Freddie Mills was one of the biggest sporting heroes this country has ever produced, and certainly the most popular boxer. From honing his craft in fairground booths as a teenager to becoming the Light Heavyweight Champion of the World, he did it all. But long after his retirement, he had inexplicably been found dead in his car, from a gunshot. The official explanation was suicide but many, including members of his family, believe different. There is also a long standing claim that he was a notorious serial killer. Younger viewers would say "who is he?" others would reply, "a true sporting legend".
Frederick Percival Mills was born 26th June 1919, in Bournemouth, where he acquired his first boxing gloves as a young boy and did some sparring with his brother. It was after he left school that he started as a fairground booth fighter at age 16, taking on members of the public for a couple of rounds. This was one of the tough learning schools that numerous fighters went through, learning their trade. Heavyweight fighter Tommy Farr was another who learned in the booths. Mills had his first professional fight in 1936, and in under four years, ran up a very impressive record. Mills` style relied on punishing punches, and aggression, which meant he took quite a bit of punishment. Over the years he took on more superior opponents such as Jock McAvoy, Jack London, Len Harvey, then ran into the American Gus Lesnevich for the world title but lost. He fought Bruce Woodcock and the American Joe Baksi, then met Lesnevich again, for the world title. This time he won, and reigned from 1948 to 1950, but lost his title to the great fighter Joey Maxim. He retired from the ring.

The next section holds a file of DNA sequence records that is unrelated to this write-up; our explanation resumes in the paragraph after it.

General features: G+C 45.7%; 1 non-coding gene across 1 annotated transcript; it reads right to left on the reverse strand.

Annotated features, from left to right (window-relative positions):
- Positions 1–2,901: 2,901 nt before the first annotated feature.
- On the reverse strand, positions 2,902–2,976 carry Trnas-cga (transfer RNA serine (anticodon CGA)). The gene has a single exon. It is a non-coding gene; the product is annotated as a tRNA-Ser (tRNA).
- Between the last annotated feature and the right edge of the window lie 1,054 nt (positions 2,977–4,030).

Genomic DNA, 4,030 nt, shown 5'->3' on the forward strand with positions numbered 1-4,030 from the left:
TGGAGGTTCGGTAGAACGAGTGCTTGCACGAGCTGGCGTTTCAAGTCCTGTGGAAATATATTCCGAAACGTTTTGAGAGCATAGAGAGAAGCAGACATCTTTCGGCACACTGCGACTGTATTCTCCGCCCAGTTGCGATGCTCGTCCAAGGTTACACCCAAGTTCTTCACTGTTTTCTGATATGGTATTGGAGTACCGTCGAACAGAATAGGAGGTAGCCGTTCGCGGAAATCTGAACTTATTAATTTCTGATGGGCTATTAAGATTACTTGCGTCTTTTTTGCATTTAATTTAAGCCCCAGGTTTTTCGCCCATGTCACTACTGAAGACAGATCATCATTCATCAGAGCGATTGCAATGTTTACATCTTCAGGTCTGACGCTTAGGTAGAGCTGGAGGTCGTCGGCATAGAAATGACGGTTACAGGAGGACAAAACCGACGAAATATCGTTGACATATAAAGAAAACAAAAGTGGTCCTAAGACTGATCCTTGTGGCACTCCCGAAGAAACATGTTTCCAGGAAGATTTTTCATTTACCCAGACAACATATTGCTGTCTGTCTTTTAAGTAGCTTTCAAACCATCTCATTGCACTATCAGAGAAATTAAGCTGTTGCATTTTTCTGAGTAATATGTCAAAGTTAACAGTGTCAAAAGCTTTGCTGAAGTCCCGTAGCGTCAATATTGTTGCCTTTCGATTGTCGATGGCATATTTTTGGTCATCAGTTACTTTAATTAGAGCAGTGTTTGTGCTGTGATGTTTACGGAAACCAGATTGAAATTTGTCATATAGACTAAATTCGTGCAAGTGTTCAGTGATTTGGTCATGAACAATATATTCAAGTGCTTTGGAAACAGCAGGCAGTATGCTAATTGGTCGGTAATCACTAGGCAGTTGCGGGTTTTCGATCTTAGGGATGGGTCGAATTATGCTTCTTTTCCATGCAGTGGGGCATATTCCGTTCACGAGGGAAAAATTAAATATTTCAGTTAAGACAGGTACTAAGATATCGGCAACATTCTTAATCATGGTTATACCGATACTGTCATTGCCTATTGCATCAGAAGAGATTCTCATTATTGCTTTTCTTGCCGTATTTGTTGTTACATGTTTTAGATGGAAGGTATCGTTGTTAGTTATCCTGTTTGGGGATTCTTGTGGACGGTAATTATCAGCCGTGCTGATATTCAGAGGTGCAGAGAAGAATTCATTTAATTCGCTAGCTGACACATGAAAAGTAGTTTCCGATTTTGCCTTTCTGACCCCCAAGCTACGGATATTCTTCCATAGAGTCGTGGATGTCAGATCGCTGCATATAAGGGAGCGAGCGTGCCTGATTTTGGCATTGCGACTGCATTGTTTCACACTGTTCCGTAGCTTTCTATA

Mills then started playing cameos in films, and was a regular on TV. He opened his nightclub "Freddie Mills` Nitespot" on Charing Cross Road. Later on, it has been said that he was in financial trouble and unsuccessfully tried to sell the club. Another problem was a newspaper story saying that some of the hostesses at the club were prostitutes, but Mills apparently had no idea of this, but mud has a tendency to stick. The Krays visited his club often, but they enjoyed being around fighters. One problem he definitely had was recurring headaches, thought to have been caused by his willingness to take punishment in the ring. Events turned on July 25th 1965, when he was found dead in the back of his car, at the back of the club. He had been shot through the eye. A rifle was found next to his body. Nipper Read investigated the case and concluded that it was suicide. Not a popular decision with many. Then all kinds of theories and conspiracies sprung up. He was killed by the Krays, was one. Would either of them fancied a straightener with him? Besides they really admired him, plus Read said they had no involvement. He crossed a Chinese Syndicate, was another. No evidence has been produced to support this. He was heavily in debt to a crime syndicate, was yet another. What crime syndicate? They must have a name.
The most outrageous(in my view) was that he was the notorious London serial killer, "Jack the Stripper" a killer of six or more prostitutes, most being murdered between 1964 & 1965. Where this sprang up from was the suspect was a former boxer who committed suicide, tying Mills in, but worked as a security guard on an industrial estate. John Du Rose was convinced this man was the killer, but his name has surfaced on the net. It was not Mills. However, a couple of books have claimed that he WAS the killer but without actual proof, this is simply speculation. People saying "I remember...." is not enough. I do not think this mystery will ever be resolved but who was "The Stripper" may yet be revealed. My money would be that it is not Freddie Mills.